What will Cameron and Clegg talk about tonight?

It’s worth revisiting Heath, Thorpe and 1974.

A letter-writer to the Times reminds us of how talks during the hung parliament of March 1974 between the then Tory leader (and incumbent PM), Ted Heath, and the then Liberal leader, Jeremy Thorpe, broke down over Heath's inability to promise electoral reform:

Robert Armstrong, then Heath's private secretary, kept a detailed and highly confidential account of the negotiations between Heath and the Liberal leader, Jeremy Thorpe, which was made public last year under the Freedom of Information Act.

The decisive meeting took place in No 10 on Sunday, March 3, 1974. Armstrong recorded that Thorpe asked for a firm undertaking on electoral reform, which he had raised in previous discussions. Thorpe reminded Heath that he had "drawn attention to the fact that his party had polled nearly six million votes in the election but had won only 14 seats, and asked what were the government's views on the subject of electoral reform. In his telephone conversation earlier in the day Mr Thorpe had adumbrated a proposal under which there would be a Speaker's conference, with the Conservative and Liberal parties committed in advance to what their spokesmen would recommend to it, and pledge to implement the result within six months. The Prime Minister explained to Mr Thorpe that he and his colleagues could not honourably undertake to deliver anything like this."

Thorpe replied that without it "there was no possibility of the Liberal Party agreeing to participating in the government at this stage, though that prospect might change if and when a measure of electoral reform were passed . . . [and] if there were to be any prospect of an arrangement between the two parties [short of coalition], it would be necessary for the Prime Minister and his colleagues to give more indication than the Prime Minister had so far given that they recognised the injustice of the present system and were in favour of changing it to a system of representation which was fairer to the minority groups".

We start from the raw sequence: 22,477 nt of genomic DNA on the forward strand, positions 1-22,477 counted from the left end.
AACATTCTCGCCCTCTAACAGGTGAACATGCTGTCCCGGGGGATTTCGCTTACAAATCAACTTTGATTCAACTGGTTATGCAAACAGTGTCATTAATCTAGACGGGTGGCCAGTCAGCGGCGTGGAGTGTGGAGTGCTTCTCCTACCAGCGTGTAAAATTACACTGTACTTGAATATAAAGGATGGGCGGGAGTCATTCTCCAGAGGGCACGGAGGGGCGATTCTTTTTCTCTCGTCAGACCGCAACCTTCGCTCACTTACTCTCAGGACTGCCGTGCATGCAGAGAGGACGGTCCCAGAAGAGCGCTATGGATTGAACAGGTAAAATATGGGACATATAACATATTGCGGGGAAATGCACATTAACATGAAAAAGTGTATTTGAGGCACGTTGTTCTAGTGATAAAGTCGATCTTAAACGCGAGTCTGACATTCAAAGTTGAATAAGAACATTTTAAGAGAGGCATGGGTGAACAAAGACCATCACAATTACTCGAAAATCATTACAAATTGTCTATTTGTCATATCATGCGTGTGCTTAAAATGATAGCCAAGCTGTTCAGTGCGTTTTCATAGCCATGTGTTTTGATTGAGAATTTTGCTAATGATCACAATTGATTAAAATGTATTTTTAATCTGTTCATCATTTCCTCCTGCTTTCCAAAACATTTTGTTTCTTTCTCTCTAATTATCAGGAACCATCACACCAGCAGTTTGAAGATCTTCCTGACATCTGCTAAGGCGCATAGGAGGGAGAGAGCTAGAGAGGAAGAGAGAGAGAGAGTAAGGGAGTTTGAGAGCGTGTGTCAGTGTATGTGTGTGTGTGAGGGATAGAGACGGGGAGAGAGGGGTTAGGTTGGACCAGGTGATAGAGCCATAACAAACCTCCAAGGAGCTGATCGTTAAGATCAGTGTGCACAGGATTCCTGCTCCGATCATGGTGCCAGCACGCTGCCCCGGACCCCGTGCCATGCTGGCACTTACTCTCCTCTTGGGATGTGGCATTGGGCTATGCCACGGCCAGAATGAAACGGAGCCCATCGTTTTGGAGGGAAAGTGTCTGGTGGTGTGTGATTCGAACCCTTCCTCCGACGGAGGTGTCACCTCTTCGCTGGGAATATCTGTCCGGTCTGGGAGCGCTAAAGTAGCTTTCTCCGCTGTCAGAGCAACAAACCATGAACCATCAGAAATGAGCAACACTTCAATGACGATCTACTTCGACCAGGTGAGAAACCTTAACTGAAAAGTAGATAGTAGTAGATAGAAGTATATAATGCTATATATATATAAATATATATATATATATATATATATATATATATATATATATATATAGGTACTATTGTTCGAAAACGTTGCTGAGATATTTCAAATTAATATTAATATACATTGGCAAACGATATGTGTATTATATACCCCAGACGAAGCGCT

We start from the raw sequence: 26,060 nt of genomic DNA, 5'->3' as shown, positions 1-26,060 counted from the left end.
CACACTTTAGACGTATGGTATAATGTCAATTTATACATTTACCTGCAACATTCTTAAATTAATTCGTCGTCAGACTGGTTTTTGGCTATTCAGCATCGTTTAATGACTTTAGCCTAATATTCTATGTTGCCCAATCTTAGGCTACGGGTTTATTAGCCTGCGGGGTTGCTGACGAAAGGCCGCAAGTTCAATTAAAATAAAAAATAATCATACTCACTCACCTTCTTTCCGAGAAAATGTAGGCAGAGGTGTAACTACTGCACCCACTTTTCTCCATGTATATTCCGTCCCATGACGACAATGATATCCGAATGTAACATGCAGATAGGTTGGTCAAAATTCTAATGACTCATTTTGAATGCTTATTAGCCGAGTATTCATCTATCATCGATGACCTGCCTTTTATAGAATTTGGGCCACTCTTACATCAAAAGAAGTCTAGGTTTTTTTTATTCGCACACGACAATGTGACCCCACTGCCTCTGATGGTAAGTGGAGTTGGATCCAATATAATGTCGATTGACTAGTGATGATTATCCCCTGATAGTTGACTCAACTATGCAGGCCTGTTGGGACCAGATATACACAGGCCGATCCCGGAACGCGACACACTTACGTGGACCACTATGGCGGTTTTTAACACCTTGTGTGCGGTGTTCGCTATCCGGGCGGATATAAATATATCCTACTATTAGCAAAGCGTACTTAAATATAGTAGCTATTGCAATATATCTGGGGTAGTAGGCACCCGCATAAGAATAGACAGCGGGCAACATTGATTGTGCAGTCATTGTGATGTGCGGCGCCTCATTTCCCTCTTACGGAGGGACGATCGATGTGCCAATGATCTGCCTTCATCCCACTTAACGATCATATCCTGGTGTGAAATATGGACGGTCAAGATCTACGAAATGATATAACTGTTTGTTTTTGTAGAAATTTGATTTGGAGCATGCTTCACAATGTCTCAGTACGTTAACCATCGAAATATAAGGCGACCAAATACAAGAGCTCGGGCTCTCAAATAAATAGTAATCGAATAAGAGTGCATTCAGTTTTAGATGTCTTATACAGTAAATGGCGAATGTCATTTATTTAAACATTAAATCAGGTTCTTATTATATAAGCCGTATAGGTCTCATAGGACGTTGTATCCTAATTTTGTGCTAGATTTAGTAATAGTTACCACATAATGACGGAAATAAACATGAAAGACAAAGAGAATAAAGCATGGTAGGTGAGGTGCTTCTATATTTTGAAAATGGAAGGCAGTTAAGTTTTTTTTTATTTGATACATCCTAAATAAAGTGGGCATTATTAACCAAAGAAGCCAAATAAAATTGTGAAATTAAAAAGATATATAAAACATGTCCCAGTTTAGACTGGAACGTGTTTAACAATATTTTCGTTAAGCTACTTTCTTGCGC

Since no such indication was forthcoming, the discussions collapsed.

You can read the full memo here.

The Speaker's conference idea didn't take off in 1974. Tony Blair kicked the Jenkins commission report into the long grass. So will David Cameron really be able to fob Nick Clegg off with an "all-party inquiry" on electoral reform? I hope not, but in this election, as we've seen, anything can happen.

Mehdi Hasan is a contributing writer for the New Statesman and the co-author of Ed: The Milibands and the Making of a Labour Leader. He was the New Statesman's senior editor (politics) from 2009-12.

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Leader: The divisions within Labour

Labour’s divisions have rendered it unfit for government at a moment of profound political change.